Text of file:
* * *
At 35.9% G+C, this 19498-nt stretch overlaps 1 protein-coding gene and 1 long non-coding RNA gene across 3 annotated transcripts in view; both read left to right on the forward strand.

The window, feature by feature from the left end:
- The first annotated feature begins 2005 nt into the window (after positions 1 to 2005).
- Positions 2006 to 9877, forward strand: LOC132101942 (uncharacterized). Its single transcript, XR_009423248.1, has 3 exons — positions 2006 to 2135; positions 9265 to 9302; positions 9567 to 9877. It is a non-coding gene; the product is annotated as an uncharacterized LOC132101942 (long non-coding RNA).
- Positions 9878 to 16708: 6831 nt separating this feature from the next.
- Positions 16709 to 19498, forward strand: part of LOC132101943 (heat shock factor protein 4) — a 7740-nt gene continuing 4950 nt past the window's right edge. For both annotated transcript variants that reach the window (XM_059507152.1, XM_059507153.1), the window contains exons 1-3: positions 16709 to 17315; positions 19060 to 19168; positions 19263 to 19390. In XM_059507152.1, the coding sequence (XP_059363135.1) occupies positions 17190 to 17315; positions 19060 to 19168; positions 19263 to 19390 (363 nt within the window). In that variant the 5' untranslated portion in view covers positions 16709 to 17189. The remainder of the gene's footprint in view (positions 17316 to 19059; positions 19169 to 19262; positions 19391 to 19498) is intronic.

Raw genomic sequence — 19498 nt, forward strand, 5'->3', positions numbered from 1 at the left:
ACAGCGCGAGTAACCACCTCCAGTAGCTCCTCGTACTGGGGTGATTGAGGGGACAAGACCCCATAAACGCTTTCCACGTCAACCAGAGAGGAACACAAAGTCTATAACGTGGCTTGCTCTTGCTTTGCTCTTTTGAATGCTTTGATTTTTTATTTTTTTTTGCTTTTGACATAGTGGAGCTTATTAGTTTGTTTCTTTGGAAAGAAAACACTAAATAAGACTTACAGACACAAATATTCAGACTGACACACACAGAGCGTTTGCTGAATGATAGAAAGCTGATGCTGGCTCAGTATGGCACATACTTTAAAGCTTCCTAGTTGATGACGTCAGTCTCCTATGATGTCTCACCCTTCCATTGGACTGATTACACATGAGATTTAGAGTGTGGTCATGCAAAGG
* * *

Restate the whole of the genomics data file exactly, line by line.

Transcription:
At 35.9% G+C, this 19498-nt stretch overlaps 1 protein-coding gene and 1 long non-coding RNA gene across 3 annotated transcripts in view; both read left to right on the forward strand.

The window, feature by feature from the left end:
- The first annotated feature begins 2005 nt into the window (after positions 1 to 2005).
- Positions 2006 to 9877, forward strand: LOC132101942 (uncharacterized). Its single transcript, XR_009423248.1, has 3 exons — positions 2006 to 2135; positions 9265 to 9302; positions 9567 to 9877. It is a non-coding gene; the product is annotated as an uncharacterized LOC132101942 (long non-coding RNA).
- Positions 9878 to 16708: 6831 nt separating this feature from the next.
- Positions 16709 to 19498, forward strand: part of LOC132101943 (heat shock factor protein 4) — a 7740-nt gene continuing 4950 nt past the window's right edge. For both annotated transcript variants that reach the window (XM_059507152.1, XM_059507153.1), the window contains exons 1-3: positions 16709 to 17315; positions 19060 to 19168; positions 19263 to 19390. In XM_059507152.1, the coding sequence (XP_059363135.1) occupies positions 17190 to 17315; positions 19060 to 19168; positions 19263 to 19390 (363 nt within the window). In that variant the 5' untranslated portion in view covers positions 16709 to 17189. The remainder of the gene's footprint in view (positions 17316 to 19059; positions 19169 to 19262; positions 19391 to 19498) is intronic.

Raw genomic sequence — 19498 nt, forward strand, 5'->3', positions numbered from 1 at the left:
ACAGCGCGAGTAACCACCTCCAGTAGCTCCTCGTACTGGGGTGATTGAGGGGACAAGACCCCATAAACGCTTTCCACGTCAACCAGAGAGGAACACAAAGTCTATAACGTGGCTTGCTCTTGCTTTGCTCTTTTGAATGCTTTGATTTTTTATTTTTTTTTGCTTTTGACATAGTGGAGCTTATTAGTTTGTTTCTTTGGAAAGAAAACACTAAATAAGACTTACAGACACAAATATTCAGACTGACACACACAGAGCGTTTGCTGAATGATAGAAAGCTGATGCTGGCTCAGTATGGCACATACTTTAAAGCTTCCTAGTTGATGACGTCAGTCTCCTATGATGTCTCACCCTTCCATTGGACTGATTACACATGAGATTTAGAGTGTGGTCATGCAAAGG